5th May 2022
Re: Assault on nature protections
We are deeply concerned about the UK Government’s Retained EU Law (Revocation and Reform) Bill, laid on 22 September. This represents the single biggest potential modification of environmental law in the UK in recent history. It puts at risk hundreds of laws that are crucial to protecting and restoring the natural environment, as well as to protecting public health and creating a sustainable economy. It adds to risks coming from other UK Government Bills, such as the Levelling Up and Regeneration Bill, that looks set to empower the Secretary of State to act in areas of devolved competence by changing environmental assessment requirements.
We have welcomed your government’s promise to maintain, if not strengthen, environmental standards following Brexit. Indeed, the First Minister has very recently reiterated the commitment to upholding EU environmental standards in his letter to the Chair of the Climate Change, Environment and Infrastructure Committee. We fully support the Welsh Government’s stance on this and welcome the reassurance you have given that you are opposed to the use of the REUL Bill to revoke and reform retained EU laws as they apply to Wales.
To weaken or abandon environmental regulations would be to fail either to think of the long term or to take action to prevent problems from getting worse. It would result in potentially permanent losses to our biodiversity, a diminishing of well-being and extended economic crises. In contrast, your statement on the Biodiversity Deep Dive makes clear your commitment to enhance current protections and deliver action at scale to halt and reverse the loss of biodiversity. WEL members are ready to collaborate in the ongoing work to realise this ambition.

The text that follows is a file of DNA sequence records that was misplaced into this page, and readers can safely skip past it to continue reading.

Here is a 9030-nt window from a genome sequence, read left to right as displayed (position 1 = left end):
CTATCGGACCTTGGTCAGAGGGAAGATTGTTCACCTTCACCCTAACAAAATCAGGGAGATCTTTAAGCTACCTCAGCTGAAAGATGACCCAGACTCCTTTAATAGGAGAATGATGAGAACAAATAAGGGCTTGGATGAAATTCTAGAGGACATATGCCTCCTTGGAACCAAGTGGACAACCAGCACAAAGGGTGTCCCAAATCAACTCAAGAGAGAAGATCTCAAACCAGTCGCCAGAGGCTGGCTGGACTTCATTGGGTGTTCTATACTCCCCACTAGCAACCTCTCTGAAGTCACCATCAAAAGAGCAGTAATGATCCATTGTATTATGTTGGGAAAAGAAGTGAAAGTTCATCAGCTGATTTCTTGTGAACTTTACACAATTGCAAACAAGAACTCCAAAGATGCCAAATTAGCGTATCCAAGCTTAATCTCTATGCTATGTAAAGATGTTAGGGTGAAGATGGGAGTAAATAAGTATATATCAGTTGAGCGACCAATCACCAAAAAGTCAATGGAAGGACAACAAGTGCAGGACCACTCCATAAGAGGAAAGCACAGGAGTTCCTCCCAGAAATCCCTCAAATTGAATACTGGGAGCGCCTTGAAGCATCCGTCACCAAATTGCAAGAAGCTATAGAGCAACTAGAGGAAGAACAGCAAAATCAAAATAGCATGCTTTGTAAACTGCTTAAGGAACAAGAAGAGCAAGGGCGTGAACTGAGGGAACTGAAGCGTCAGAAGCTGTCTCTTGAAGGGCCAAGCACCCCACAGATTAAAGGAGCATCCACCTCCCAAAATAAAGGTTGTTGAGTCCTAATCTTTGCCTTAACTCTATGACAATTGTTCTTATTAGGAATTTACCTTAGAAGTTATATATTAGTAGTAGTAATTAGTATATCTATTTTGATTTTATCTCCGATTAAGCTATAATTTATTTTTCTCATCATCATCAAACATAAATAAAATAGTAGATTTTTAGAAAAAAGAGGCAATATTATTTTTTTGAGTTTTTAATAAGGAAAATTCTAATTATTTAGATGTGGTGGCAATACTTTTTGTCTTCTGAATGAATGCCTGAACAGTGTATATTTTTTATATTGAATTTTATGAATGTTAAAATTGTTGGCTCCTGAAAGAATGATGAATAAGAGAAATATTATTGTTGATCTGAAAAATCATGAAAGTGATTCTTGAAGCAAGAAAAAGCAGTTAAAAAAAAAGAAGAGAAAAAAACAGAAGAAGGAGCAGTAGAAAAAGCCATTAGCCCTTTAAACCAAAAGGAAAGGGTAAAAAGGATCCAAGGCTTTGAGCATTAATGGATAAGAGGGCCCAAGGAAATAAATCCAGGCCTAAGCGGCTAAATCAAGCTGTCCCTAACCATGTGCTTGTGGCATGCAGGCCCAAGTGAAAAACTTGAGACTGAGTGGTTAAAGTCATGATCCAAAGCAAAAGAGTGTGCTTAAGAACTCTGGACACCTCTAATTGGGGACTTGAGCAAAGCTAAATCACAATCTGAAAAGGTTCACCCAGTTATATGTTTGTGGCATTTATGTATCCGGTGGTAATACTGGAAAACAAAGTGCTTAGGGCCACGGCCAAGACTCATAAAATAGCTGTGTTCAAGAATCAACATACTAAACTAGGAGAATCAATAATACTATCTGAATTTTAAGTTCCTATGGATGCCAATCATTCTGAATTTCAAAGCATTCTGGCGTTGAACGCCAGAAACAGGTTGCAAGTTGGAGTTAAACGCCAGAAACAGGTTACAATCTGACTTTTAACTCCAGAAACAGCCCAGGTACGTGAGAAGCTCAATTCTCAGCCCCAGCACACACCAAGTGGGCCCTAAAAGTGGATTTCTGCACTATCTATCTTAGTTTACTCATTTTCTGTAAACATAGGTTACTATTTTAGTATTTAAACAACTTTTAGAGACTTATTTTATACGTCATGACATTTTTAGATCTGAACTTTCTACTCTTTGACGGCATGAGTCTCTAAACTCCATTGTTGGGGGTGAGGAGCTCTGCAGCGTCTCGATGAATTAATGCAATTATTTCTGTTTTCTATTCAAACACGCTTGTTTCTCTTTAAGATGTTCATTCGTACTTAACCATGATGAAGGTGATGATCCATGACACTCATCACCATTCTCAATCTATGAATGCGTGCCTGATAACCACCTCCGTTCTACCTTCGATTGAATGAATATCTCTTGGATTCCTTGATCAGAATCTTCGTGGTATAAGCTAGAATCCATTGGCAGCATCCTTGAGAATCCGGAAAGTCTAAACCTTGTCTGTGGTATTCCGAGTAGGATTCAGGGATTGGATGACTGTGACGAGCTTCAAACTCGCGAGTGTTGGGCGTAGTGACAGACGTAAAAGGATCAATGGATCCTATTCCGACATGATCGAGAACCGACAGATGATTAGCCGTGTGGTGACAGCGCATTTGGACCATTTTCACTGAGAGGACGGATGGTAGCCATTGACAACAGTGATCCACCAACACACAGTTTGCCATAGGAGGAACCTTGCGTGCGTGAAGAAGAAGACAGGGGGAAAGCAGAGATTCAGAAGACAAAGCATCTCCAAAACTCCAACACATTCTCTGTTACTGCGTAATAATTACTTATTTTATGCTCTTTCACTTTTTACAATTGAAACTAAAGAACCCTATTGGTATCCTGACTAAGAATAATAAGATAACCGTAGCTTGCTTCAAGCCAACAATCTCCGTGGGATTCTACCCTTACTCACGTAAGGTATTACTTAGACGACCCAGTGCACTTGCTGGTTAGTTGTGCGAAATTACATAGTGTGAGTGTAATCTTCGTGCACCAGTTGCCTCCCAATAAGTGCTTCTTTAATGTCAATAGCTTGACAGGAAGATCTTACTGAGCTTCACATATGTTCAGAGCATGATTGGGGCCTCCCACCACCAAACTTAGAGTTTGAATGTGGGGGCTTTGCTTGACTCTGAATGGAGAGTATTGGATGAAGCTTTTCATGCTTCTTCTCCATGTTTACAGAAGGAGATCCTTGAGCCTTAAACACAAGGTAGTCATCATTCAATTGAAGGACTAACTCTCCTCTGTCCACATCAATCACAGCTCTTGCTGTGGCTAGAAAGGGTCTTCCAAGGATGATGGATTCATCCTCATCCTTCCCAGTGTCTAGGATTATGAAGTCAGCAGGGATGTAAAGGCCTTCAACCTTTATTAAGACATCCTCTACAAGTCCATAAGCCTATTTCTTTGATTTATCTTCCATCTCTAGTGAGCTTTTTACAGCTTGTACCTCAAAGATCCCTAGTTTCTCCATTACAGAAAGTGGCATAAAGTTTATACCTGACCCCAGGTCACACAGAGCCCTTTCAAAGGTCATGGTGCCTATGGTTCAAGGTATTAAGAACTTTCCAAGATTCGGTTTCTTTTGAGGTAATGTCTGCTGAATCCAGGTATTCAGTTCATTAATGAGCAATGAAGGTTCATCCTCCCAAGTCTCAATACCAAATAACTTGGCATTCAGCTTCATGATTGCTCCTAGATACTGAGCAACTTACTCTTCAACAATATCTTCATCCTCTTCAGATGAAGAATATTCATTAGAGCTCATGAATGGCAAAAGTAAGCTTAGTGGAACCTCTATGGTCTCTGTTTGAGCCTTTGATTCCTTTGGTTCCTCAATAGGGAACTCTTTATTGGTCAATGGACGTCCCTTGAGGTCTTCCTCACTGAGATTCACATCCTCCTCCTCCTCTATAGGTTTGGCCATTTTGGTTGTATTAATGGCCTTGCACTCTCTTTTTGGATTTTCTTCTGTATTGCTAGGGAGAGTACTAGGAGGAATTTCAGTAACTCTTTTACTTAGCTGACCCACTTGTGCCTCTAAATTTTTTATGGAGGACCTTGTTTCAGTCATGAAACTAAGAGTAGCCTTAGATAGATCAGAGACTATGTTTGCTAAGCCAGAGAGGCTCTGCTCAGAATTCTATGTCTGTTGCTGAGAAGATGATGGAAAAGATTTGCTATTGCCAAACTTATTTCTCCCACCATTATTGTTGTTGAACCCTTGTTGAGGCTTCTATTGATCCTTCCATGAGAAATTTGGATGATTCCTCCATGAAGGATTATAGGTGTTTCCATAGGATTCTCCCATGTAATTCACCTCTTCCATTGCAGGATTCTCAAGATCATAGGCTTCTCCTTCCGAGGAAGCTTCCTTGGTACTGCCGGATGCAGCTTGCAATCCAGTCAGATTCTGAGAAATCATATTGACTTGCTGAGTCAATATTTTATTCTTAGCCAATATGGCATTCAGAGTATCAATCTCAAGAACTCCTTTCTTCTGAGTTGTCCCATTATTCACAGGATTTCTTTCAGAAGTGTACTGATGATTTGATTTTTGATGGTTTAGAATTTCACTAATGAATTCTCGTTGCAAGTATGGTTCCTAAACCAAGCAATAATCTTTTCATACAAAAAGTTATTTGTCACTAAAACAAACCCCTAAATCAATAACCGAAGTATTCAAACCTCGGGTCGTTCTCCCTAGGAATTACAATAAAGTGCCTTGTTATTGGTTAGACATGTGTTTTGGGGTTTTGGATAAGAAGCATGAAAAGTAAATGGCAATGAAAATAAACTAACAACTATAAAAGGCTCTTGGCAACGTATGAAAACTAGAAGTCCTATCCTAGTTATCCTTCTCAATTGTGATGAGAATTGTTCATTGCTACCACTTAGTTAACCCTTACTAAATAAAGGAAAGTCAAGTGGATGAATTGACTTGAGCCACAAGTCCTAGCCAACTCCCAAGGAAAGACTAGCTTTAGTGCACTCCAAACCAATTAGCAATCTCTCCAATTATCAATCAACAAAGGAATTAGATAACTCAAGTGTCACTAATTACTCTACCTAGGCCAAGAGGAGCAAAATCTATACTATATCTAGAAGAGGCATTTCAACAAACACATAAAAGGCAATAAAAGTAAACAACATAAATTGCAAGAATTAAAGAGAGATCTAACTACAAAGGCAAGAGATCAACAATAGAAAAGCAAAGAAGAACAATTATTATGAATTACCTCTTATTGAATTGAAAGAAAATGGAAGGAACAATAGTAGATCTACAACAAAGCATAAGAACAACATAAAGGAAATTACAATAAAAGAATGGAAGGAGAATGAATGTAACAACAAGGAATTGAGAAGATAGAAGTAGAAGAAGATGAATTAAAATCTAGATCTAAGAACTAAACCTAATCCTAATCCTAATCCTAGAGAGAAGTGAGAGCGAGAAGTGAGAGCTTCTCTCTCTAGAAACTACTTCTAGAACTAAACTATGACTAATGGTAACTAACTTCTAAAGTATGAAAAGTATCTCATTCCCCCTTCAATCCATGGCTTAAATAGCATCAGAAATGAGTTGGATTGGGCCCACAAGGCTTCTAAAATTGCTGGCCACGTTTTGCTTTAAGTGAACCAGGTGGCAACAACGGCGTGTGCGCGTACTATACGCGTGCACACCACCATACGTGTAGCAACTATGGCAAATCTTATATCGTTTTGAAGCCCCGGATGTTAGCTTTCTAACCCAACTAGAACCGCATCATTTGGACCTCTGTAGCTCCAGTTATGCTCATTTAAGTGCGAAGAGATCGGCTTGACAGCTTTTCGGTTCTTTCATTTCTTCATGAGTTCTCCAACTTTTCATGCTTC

We also welcome your commitment to uphold the protection of species via the Wildlife and Countryside Act (1981) by resisting key proposed changes to listing and threat criteria via the 7th Quinquennial Review. Species are the building blocks of resilient ecosystems and responding to the nature emergency will require the full suite of legal tools.
We understand that the implications of the REUL Bill for Wales are still being worked through, but that ensuring Wales retains these laws is likely to result in a substantial body of work for Welsh Government officials and the Senedd. It goes without saying that we feel the promised legislation to enshrine statutory nature recovery targets and establish robust, independent environmental governance all the more urgent given the unprecedented attack on nature that could come through the REUL Bill and other UK Government announcements. We remain committed to working with your team to develop the legislation needed as swiftly as possible.
Many eNGOs are campaigning to show the UK Government that there is public dismay at the recent announcements and public support for robust environmental laws. As we discussed in our recent meeting, we are keen to continue to work with you to ensure environmental standards and ambitions in Wales are upheld.
Annie Smith, Chair of WEL Biodiversity Working Group
This letter also has the support of:
Jenny Tse-Leon, Conservation, Evaluation and Research Manager, Froglife Nida Al-Fulaij, Conservation Research Manager, People’s Trust for Endangered Species